Happy LGBT History Month! To celebrate, we’re sharing our favourite LGBTQ poets past and present. What are yours? Tell us by tweeting us @PoetsStories
Audre Lorde, ‘Who Said It Was Simple’
Audre Lorde is celebrated as one of the 20th century’s great theorists. Her essay collections, however, have become influential once again as a new generation read her to help understand the world as the ongoing evils of racism, sexism, homophobia, and classism persist. ‘Theorist’ was not a label Lorde embraced. Her friend and writing partner, Nancy K. Bereano once recalled: ‘Audre Lorde informed me, as we were working one afternoon, that she doesn’t write theory. “I am a poet”, she said.’ Implying beauty, philosophy, creativity, and the fight for justice, ‘the poet’ encapsulates these high ideals. For us, there is no better example of this at work than in Lorde’s ‘Who Said It Was Simple.’
Caroline Bird, ‘Dive Bar’
Caroline Bird was first published as a 15-year old. In the almost twenty years since, she has published several collections and has been nominated for the prestigious T.S. Eliot Prizes and the Ted Hughes Award. Her poem ‘Dive Bar’ however depicts a less glamorous setting: an underground ‘gay’ bar. Historic safe(r) spaces, as well as a rite of passage for queer people, such bars have sticky floors, are uniquely decorated with queer props, and are the locations of wild nights out. Bird’s ‘Dive Bar’ captures these occasions, but it is also a mouth into which the young lesbians in the poem tunnel down. Pushing back against the bars’ seedy reputations, Bird makes them intimate and a place where queer young women can be their entire selves.
A link to Bird performing ‘Dive Bar’ is available here.
Andrew McMillan ‘Finally’
In 2015, Andrew McMillan won the Guardian First Book Award, becoming the first poetry collection ever to clinch the prize. Physical is not a celebration of 21st century queer liberation, as we might expect, but instead about masculinity and the negotiations gay men continue to confront after progressive civil rights gains of the last twenty years. We’ve selected the last poem in McMillan’s collection ‘Finally’ to share because for us it captures perfectly the sense that while many oppressive forces directed at gay men have ceased others continue.
A link to McMillan performing ‘Finally’ is available here.
Thom Gunn, ‘The Hug’
The AIDS epidemic devastated the gay community in the 1980s and 1990s. Many young men were lost to the disease. When Thom Gunn published The Man with Night Sweats in 1992, critics regarded it as profoundly expressing his grief. ‘Lament’, ‘In Time of Plague’, and ‘Courtesies of the Interregnum’ clearly speak to Gunn’s dignified devastation. ‘The Hug’, however, describes the warm embrace received by the persona from behind as he lays in bed: it is explicitly not sex but a reminder of the huggers’ ‘grand passion’ from earlier days. Physical intimacy is permitted here, whereas it was feared during the height of the epidemic, but the necessary announcement that ‘it was not sex’ reflects the poem’s need to reassure the reader that they cannot have been infected. The men in the poem cannot express their grief, and they instead chose to reassure each other by hugging.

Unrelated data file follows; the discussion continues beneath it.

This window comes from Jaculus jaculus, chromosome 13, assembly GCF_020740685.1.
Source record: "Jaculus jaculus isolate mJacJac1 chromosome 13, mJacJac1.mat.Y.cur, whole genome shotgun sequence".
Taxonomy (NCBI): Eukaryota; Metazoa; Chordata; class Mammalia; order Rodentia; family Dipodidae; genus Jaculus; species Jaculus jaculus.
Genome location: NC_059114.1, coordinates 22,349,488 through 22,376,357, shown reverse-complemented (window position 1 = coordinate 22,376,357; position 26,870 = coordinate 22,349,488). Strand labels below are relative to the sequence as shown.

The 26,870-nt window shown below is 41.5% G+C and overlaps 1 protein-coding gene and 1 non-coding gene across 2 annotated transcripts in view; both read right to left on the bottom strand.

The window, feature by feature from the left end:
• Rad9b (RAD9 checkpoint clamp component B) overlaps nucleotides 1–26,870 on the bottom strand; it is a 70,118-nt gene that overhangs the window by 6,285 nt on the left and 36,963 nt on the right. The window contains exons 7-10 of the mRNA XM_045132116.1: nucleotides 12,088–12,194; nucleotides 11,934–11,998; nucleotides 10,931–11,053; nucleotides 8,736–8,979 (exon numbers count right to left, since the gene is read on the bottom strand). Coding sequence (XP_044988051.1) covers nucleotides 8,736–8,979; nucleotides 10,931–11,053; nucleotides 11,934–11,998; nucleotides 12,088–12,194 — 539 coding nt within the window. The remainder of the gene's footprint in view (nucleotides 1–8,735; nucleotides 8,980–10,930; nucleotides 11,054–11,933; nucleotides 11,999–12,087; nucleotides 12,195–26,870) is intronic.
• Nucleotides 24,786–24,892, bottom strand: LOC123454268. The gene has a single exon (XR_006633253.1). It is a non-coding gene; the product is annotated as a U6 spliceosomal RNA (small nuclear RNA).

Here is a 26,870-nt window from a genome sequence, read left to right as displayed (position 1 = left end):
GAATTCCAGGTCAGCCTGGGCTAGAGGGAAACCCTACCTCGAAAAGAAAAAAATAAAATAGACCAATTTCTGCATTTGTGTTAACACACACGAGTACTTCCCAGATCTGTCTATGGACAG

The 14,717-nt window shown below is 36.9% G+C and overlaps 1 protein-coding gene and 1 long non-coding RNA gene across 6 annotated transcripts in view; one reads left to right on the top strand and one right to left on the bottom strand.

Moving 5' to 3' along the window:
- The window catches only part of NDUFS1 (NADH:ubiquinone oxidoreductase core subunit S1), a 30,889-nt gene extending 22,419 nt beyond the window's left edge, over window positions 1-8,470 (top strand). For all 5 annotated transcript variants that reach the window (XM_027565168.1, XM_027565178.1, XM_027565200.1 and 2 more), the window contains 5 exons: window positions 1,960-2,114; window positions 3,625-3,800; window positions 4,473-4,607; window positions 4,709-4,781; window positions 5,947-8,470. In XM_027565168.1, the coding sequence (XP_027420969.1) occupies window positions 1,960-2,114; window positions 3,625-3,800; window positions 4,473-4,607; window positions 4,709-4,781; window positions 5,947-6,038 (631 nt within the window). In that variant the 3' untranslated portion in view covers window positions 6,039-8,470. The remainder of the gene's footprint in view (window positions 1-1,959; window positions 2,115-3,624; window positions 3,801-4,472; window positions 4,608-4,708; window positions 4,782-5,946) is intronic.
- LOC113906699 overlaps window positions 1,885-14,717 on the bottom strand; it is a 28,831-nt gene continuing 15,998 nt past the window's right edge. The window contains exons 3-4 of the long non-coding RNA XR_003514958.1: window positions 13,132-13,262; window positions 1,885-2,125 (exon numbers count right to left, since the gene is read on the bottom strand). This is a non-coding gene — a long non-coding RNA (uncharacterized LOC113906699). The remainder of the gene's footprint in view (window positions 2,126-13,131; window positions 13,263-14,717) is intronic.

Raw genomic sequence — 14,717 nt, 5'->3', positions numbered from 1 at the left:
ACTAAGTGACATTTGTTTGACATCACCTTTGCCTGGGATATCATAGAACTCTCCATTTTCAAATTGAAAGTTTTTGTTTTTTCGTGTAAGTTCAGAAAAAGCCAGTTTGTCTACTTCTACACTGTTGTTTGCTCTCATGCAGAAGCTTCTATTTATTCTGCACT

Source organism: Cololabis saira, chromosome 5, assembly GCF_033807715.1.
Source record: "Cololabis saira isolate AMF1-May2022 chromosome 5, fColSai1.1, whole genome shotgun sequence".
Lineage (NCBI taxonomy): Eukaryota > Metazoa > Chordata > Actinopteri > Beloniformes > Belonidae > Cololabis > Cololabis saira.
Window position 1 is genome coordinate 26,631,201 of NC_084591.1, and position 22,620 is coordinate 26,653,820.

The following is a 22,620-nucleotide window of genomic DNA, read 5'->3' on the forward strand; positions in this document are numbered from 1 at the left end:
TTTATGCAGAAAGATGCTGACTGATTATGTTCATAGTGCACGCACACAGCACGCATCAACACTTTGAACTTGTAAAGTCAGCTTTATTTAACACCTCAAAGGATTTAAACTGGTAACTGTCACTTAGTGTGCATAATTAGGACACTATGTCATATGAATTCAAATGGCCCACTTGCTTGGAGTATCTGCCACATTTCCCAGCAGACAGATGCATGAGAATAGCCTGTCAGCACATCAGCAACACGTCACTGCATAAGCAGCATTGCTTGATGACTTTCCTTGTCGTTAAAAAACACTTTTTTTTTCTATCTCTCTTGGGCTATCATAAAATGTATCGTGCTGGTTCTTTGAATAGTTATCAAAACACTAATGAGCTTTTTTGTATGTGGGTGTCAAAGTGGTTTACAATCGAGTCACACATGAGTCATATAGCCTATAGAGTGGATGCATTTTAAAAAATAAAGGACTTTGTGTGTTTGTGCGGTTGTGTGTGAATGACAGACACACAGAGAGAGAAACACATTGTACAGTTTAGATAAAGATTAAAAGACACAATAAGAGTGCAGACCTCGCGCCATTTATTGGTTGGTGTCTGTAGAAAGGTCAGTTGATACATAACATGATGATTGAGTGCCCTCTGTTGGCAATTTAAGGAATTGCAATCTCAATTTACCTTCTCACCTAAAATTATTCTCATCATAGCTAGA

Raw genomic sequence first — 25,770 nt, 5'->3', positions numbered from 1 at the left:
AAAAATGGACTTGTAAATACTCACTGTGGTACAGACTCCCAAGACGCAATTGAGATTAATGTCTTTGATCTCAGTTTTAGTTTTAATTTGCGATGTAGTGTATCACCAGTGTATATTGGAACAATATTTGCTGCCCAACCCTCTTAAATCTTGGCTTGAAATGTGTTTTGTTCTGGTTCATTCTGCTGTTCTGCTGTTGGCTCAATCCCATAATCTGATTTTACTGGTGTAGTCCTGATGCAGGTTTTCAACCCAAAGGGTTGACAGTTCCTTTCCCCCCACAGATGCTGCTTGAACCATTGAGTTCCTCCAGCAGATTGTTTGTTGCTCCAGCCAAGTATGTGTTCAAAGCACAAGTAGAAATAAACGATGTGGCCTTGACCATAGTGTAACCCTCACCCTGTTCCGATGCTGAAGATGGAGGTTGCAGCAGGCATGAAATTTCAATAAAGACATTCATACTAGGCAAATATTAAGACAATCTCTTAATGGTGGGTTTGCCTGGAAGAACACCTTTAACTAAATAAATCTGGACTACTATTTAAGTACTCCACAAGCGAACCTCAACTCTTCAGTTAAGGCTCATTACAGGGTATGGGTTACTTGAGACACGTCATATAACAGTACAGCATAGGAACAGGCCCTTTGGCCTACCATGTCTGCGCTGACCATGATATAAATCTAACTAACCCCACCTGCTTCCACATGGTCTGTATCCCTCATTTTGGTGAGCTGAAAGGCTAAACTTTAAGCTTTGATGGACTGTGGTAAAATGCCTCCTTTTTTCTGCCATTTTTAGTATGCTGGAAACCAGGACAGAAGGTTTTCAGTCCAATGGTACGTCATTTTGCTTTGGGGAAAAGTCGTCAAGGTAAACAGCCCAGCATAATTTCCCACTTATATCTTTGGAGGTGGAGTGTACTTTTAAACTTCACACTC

Ocean Vuong, ‘Someday I’ll Love Ocean Vuong’
We had to include Ocean Vuong in our list. In January 2021, he announced his grandfather was a coalminer in Nottinghamshire, where half of the Young Poets’ Stories team is based. Despite the shameless plug, we also agree he is an extraordinary poet. Ocean Vuong won the T.S. Eliot Prize for his first collection Sky With Exit Wounds, and it’s in this book that we find ‘Someday I’ll love Ocean Vuong.’ Based on ‘Katy’ by Frank O’Hara, and in which the lines ‘some day I’ll love Frank O’Hara’ can be found, Vuong seeks to come to terms with his own loneliness and the ghosts of his past and present. Despite the turmoil the speaker experiences, the poem ends with the promise of relief: ‘I swear, you will wake – /& mistake these walls/ for skin.’ We are reassured that the future will bring self-love to the speaker, even though it may not resolve all his problems. Vuong’s poetic reassurance is directed at a generation of queer people who examine their identities and their place in the world.
Jackie Kay, ‘Fiere’
Jackie Kay is Scottish Makar and has written countless verses of poetry and several novels. She often writes in dialect and centres identity, race, gender, sexuality, and nationality in her works. We’ve picked ‘Fiere’ to share with you from her 2011 collection of the same name. As an epigraph states, ‘Fere, feare, feer, fiere or pheere’ is a noun for a ‘companion, a mate, a spouse, an equal’ and functions as do other regional terms of endearment. Read as meaning multiple identities, the poem’s description of a long-standing relationship can be read as a friendship, a love relationship, or a different partnership altogether. ‘Fiere’ allows for the expression of intimacy between two people with a degree of anonymity. Kay brilliantly allows for a safe public expression of love.
A link to Jackie Kay reading ‘Fiere’ is available here.